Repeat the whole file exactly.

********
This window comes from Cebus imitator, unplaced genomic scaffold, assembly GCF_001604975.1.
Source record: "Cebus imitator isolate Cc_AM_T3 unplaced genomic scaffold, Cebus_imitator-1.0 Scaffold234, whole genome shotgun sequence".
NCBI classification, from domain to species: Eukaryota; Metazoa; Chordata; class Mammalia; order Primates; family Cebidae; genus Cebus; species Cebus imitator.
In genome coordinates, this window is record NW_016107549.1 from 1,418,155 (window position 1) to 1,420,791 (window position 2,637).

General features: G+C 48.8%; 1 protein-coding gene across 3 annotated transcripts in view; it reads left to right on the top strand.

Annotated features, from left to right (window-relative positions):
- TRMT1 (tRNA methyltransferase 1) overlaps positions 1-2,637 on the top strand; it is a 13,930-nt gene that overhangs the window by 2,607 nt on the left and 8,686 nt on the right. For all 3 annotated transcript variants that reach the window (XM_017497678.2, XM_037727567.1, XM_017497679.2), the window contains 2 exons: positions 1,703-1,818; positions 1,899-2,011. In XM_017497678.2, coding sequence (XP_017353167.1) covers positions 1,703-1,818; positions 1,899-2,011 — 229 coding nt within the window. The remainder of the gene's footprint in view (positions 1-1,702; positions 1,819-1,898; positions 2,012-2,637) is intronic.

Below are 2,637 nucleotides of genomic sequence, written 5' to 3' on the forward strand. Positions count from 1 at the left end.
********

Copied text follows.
This window comes from Cebus imitator, unplaced genomic scaffold, assembly GCF_001604975.1.
Source record: "Cebus imitator isolate Cc_AM_T3 unplaced genomic scaffold, Cebus_imitator-1.0 Scaffold234, whole genome shotgun sequence".
NCBI classification, from domain to species: Eukaryota; Metazoa; Chordata; class Mammalia; order Primates; family Cebidae; genus Cebus; species Cebus imitator.
In genome coordinates, this window is record NW_016107549.1 from 1,418,155 (window position 1) to 1,420,791 (window position 2,637).

General features: G+C 48.8%; 1 protein-coding gene across 3 annotated transcripts in view; it reads left to right on the top strand.

Annotated features, from left to right (window-relative positions):
- TRMT1 (tRNA methyltransferase 1) overlaps positions 1-2,637 on the top strand; it is a 13,930-nt gene that overhangs the window by 2,607 nt on the left and 8,686 nt on the right. For all 3 annotated transcript variants that reach the window (XM_017497678.2, XM_037727567.1, XM_017497679.2), the window contains 2 exons: positions 1,703-1,818; positions 1,899-2,011. In XM_017497678.2, coding sequence (XP_017353167.1) covers positions 1,703-1,818; positions 1,899-2,011 — 229 coding nt within the window. The remainder of the gene's footprint in view (positions 1-1,702; positions 1,819-1,898; positions 2,012-2,637) is intronic.

Below are 2,637 nucleotides of genomic sequence, written 5' to 3' on the forward strand. Positions count from 1 at the left end.